Monday, March 16, 2015

Tomato Soup With Gruyere and Fried Capers



March: She is a sultry, wanton wench with her come hither dance toward Spring as she promises warm breezes and sunny skies then slams the door in your face just as you begin to lose yourself in her lies.

March's ritual of a day of sun followed by four days of rain, repeat, keeps my food hankerings in a tizzy.  What I crave this time of year, when Spring begins to flirt with Winter, is strawberries and asparagus. What I make, when March decides to turn on the faucet, is soup.

And when nothing but tomato soup will do, with nary a sun-ripened tomato in sight, I turn to those delightful tomatoes in a can: San Marzanos.

This is a simple, belly-warming soup that can be whipped up inside of an hour. Make it thick and chunky or smooth and creamy with no dairy added. Make it vegan by using vegetable stock and omitting the butter.  Make as much or as little as you want, adjusting the ingredients accordingly.

Winter to Spring Tomato Soup with Gruyere and Fried Capers
Christine's original recipe
Ingredients:
Several teaspoons olive oil and butter for the pan.
2 large cans San Marzano whole, peeled tomatoes
2 or so cloves garlic, peeled and finely diced
1 medium onion, peeled and finely chopped
1-2 medium carrots, pared and cut into small dice
1 stalk celery (optional), strings removed, cut into small dice
4 cups good, organic chicken stock (I used homemade or Pacific Organic, Low Sodium)
Chopped fresh basil if you can get it, or several sprigs of fresh thyme, or 1 teaspoon dried
Sea salt and freshly ground black pepper to taste
1-2 tablespoons capers, drained and fried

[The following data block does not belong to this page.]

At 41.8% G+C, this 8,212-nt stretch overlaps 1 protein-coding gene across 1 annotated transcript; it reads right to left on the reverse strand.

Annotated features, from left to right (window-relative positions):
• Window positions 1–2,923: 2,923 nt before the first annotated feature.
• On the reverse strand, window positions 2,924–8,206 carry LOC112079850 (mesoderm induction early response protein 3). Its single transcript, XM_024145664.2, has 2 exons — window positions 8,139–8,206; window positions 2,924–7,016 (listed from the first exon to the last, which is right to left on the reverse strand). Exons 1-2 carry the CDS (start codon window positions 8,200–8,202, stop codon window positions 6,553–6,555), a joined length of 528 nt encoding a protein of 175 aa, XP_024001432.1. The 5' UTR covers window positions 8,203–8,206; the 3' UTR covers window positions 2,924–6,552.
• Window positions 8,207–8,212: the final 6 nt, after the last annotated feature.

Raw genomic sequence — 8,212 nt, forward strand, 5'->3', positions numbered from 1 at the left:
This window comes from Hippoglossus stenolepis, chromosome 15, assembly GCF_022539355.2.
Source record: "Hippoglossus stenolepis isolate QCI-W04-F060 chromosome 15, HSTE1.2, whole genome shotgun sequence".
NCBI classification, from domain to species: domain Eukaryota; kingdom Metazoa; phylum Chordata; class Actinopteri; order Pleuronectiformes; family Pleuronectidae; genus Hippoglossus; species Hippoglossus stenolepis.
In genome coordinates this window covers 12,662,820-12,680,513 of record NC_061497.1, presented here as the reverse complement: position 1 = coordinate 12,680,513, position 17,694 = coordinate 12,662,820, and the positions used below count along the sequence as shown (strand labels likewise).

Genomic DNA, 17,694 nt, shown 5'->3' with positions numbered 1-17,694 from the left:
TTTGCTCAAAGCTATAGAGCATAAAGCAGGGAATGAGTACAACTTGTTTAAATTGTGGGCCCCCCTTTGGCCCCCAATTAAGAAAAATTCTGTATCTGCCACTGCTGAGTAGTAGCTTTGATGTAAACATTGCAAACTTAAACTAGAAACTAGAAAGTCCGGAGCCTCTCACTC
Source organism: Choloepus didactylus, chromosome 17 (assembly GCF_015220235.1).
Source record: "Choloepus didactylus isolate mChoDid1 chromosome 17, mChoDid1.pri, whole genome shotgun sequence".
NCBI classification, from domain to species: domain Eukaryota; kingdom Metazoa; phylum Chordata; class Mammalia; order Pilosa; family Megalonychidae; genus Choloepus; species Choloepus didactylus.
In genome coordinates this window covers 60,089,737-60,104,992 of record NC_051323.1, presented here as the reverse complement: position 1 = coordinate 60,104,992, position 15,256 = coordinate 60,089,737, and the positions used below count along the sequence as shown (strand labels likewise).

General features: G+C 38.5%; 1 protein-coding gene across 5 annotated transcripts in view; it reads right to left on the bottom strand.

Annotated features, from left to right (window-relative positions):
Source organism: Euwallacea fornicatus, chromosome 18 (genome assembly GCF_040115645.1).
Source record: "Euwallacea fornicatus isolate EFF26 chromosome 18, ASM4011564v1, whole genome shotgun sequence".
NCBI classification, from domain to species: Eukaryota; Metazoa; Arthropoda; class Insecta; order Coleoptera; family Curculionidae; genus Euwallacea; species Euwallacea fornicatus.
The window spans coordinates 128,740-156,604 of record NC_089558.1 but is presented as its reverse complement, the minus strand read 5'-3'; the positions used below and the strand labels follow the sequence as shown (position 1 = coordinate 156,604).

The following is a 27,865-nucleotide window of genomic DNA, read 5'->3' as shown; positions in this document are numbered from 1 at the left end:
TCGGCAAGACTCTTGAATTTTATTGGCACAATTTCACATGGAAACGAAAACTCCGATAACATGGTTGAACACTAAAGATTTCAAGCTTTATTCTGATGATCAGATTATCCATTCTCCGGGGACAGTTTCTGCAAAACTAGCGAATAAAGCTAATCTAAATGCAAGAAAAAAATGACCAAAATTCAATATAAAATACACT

1-2 tablespoons gruyere cheese, shredded
Preparation:
Have a large stock pot ready on the stove.
Put the oil and butter in a skillet over medium-high heat. When hot add the onions, carrots and optional celery and saute until just softened, about 7 minutes. Adjust the heat so the vegetables don't burn.
When the veggies are soft, add the garlic and saute another minute, stirring so the garlic doesn't burn.
Turn off the heat and transfer the vegetables to the stock pot.
Add the tomatoes to the skillet and break them up, deglazing the pan in the process, then add to the stock pot.
Turn the heat under the stock pot to medium-high and add the chicken stock and the thyme, if using.
Bring the soup to just under a boil then reduce the heat and simmer for about 1/2 hour or until all the vegetables are very, very tender.  The liquid will reduce a bit during this process.
Adjust the seasonings with sea salt and black pepper to taste.
When done, turn off the heat and allow the soup to cool slightly.  If you are using fresh chopped basil, add it now.
Blend the soup to the consistency you desire, using a stick blender right in the pot, or by transferring in batches to a food processor or blender.
If the soup is too thick, add a bit of stock.

To make a fancy presentation, ladle the soup into wide, shallow, heated bowls and sprinkle with fried capers and grated Gruyere.  Enjoy while the weather is fickle!

Cook's Notes:
Sharp eyes will see that the photo at the top is watermarked with the year 2014 and indeed that is when it was taken. I make this soup a lot when the weather is chilly and this particular photo was the best representation of the recipe.

 

Copyright 2005-2015, Christine Cooks. All rights reserved

5 comments:

Gattina said...

Sounds delicious !

M.D. Johns said...

First, the recipe looks incredible.

But your beginning sentence. Wow. Something very similar to what I wrote many years back:

"July is a sultry harlot, dancing on parched lawns with her pipes and tambourrines, unfurling ribbons and charm."

Sadly, March here is a frigid tease...

Katie Zeller said...

I never thought about adding capers to tomato soup.... I will next time. Sounds delicious. We're having the same weather.

Simona Carini said...

I have never thought of frying capers. I like the top photo: I think it gives a good sense of how comforting the soup is.

P.S. The bread looks familiar...

Paz said...

I'd like to taste this soup. Anytime. :-)